Decisive action is needed by the next government to stop offshore wind schemes being shelved and attract billions of pounds of investment, a study has urged.
Issues with policy, regulation and funding have seen 8.2 gigawatts of offshore wind projects withdrawn in the 12 months to June, and others have been shelved since, a report by think tank Green Alliance said.
Under the new subsidies regime for low-carbon technology, new projects must compete for payments enough to install an additional 1.2GW of wind power in the five years up to 2020.
But greater stability could see investment in the region of £1.8 billion a year in the supply chain for offshore wind, more than three-quarters of which is made up of small and medium-sized companies, Green Alliance said.
The report called for the next government to take action in its first two years to provide the stability needed to boost the offshore wind industry.
It is calling for the next government to set a target to slash emissions from the power sector by 2030 and confirm how much funding will be available in the 2020s for low-carbon energy schemes.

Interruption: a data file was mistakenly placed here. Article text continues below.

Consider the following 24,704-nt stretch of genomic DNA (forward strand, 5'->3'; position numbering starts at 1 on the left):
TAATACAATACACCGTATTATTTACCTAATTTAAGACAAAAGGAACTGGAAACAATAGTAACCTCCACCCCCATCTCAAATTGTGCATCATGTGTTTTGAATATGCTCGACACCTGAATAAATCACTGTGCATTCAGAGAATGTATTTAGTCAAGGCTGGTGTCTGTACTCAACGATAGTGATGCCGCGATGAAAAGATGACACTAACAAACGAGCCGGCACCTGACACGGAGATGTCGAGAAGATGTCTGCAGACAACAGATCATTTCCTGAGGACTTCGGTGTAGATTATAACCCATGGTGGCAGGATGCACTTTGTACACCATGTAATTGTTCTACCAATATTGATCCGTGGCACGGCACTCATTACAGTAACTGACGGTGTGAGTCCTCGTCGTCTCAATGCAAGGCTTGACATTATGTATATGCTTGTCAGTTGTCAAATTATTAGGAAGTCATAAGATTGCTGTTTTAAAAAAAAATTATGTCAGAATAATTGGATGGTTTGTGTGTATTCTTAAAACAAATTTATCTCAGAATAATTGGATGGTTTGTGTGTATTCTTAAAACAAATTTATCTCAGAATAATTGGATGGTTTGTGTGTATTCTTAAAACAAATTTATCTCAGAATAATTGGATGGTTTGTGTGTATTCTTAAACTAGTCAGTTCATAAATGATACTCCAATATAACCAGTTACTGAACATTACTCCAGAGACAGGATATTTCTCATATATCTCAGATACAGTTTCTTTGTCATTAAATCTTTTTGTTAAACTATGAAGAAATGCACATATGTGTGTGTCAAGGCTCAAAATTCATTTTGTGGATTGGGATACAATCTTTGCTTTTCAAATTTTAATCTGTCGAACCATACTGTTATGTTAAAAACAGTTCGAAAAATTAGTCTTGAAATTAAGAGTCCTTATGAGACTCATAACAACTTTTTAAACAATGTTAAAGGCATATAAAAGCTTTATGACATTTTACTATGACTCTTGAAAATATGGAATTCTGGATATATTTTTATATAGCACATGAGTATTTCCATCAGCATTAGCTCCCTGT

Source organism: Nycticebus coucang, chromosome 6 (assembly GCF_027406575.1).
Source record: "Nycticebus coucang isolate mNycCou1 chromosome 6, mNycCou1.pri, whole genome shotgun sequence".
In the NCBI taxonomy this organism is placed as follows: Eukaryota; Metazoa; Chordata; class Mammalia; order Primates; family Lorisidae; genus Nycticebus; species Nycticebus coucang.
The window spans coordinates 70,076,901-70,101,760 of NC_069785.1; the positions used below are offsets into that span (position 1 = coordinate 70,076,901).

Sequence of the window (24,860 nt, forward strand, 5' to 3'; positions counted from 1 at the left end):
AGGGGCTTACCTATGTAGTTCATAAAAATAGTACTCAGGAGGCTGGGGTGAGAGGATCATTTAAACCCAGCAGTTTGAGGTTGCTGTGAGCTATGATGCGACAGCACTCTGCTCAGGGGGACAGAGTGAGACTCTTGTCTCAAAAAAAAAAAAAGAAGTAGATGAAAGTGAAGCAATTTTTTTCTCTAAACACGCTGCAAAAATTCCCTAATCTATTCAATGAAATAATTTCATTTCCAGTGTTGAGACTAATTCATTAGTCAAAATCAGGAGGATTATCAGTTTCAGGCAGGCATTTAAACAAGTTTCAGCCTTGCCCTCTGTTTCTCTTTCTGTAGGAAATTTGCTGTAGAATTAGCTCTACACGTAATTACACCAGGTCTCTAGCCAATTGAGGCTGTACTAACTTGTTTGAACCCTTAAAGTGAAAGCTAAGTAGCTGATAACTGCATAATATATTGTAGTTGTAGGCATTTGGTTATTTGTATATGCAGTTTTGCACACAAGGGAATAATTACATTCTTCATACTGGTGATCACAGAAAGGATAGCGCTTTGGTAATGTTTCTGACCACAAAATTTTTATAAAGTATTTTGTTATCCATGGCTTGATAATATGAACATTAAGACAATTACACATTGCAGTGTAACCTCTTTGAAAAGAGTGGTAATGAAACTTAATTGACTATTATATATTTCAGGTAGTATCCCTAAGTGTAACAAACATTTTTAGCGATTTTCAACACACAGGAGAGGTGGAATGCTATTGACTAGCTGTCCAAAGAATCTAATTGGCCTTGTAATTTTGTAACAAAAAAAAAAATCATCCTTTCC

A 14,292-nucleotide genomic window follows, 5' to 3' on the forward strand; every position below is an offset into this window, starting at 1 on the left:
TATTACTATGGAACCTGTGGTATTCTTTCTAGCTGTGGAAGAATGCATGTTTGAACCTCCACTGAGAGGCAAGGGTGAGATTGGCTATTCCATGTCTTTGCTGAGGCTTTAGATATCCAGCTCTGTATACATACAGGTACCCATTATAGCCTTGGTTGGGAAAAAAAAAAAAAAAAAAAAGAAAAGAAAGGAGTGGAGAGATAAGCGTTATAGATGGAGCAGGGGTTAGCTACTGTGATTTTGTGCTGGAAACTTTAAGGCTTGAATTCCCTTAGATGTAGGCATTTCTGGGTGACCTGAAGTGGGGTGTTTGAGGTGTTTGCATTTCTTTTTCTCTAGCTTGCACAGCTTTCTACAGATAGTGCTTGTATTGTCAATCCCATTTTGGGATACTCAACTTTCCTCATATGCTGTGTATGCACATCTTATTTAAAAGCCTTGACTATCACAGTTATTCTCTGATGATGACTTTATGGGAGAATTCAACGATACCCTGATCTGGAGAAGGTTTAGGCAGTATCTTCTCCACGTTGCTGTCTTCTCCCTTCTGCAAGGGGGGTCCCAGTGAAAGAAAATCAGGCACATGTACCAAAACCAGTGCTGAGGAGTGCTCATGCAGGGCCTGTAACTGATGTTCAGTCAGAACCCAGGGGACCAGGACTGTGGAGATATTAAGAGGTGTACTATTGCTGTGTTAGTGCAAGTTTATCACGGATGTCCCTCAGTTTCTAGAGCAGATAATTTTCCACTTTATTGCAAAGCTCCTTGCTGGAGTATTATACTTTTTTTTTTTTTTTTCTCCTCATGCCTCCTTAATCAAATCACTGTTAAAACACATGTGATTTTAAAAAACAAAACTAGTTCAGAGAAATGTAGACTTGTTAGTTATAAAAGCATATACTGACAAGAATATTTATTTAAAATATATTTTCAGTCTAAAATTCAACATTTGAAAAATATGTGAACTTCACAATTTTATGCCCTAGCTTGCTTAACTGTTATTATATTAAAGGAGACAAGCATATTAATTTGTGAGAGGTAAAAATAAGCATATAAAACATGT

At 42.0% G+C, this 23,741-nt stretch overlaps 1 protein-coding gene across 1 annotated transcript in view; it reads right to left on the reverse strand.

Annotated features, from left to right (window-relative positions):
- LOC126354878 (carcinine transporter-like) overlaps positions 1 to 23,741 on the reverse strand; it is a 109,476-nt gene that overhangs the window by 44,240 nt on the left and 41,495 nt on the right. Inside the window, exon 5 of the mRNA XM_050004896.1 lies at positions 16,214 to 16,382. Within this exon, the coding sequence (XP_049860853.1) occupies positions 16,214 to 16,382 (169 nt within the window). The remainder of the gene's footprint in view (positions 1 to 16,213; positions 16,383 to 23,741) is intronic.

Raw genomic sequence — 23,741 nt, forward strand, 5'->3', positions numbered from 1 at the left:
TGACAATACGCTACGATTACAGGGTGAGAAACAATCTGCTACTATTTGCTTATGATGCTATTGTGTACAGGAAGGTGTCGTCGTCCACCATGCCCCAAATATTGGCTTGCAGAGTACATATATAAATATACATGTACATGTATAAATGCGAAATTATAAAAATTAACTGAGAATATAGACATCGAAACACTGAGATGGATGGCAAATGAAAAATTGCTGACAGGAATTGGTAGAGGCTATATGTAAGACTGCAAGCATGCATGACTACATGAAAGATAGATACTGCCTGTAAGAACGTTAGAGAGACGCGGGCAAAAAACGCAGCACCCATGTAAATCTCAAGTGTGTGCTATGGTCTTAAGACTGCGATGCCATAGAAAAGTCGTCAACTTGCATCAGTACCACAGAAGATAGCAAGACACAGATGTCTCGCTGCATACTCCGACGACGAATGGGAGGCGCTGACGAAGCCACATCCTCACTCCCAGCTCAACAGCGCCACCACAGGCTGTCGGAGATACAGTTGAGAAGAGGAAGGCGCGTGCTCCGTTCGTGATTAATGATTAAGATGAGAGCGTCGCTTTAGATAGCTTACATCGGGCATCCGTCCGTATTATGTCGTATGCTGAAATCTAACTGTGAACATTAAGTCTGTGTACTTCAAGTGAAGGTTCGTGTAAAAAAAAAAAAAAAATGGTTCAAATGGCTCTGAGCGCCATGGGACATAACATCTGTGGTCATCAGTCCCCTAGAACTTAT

The study also wants to see more certainty for low-carbon generators by confirming the timing of funding allocations for the rest of the decade and moves to stabilise the supply chain by committing to minimum levels of deployment of offshore wind in the 2020s.
Matthew Spencer, director of Green Alliance, said: “The 2020s loom large if you are investing hundreds of millions of pounds into energy infrastructure.
“A longer term approach to low-carbon energy policy will give industry the confidence and stability it needs.
“If the next government can give indications about likely market size into the next decade then we will be in a much stronger position to expand the offshore wind supply chain and boost UK manufacturing.”